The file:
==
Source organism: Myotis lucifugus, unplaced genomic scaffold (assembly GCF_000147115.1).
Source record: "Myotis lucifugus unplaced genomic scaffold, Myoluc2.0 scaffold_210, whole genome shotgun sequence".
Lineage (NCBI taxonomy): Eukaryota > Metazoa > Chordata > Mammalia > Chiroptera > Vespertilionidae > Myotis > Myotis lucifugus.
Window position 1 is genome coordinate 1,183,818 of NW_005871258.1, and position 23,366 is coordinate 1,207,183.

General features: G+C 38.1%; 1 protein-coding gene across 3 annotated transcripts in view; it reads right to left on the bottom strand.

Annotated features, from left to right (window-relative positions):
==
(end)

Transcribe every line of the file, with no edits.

Source organism: Myotis lucifugus, unplaced genomic scaffold (assembly GCF_000147115.1).
Source record: "Myotis lucifugus unplaced genomic scaffold, Myoluc2.0 scaffold_210, whole genome shotgun sequence".
Lineage (NCBI taxonomy): Eukaryota > Metazoa > Chordata > Mammalia > Chiroptera > Vespertilionidae > Myotis > Myotis lucifugus.
Window position 1 is genome coordinate 1,183,818 of NW_005871258.1, and position 23,366 is coordinate 1,207,183.

General features: G+C 38.1%; 1 protein-coding gene across 3 annotated transcripts in view; it reads right to left on the bottom strand.

Annotated features, from left to right (window-relative positions):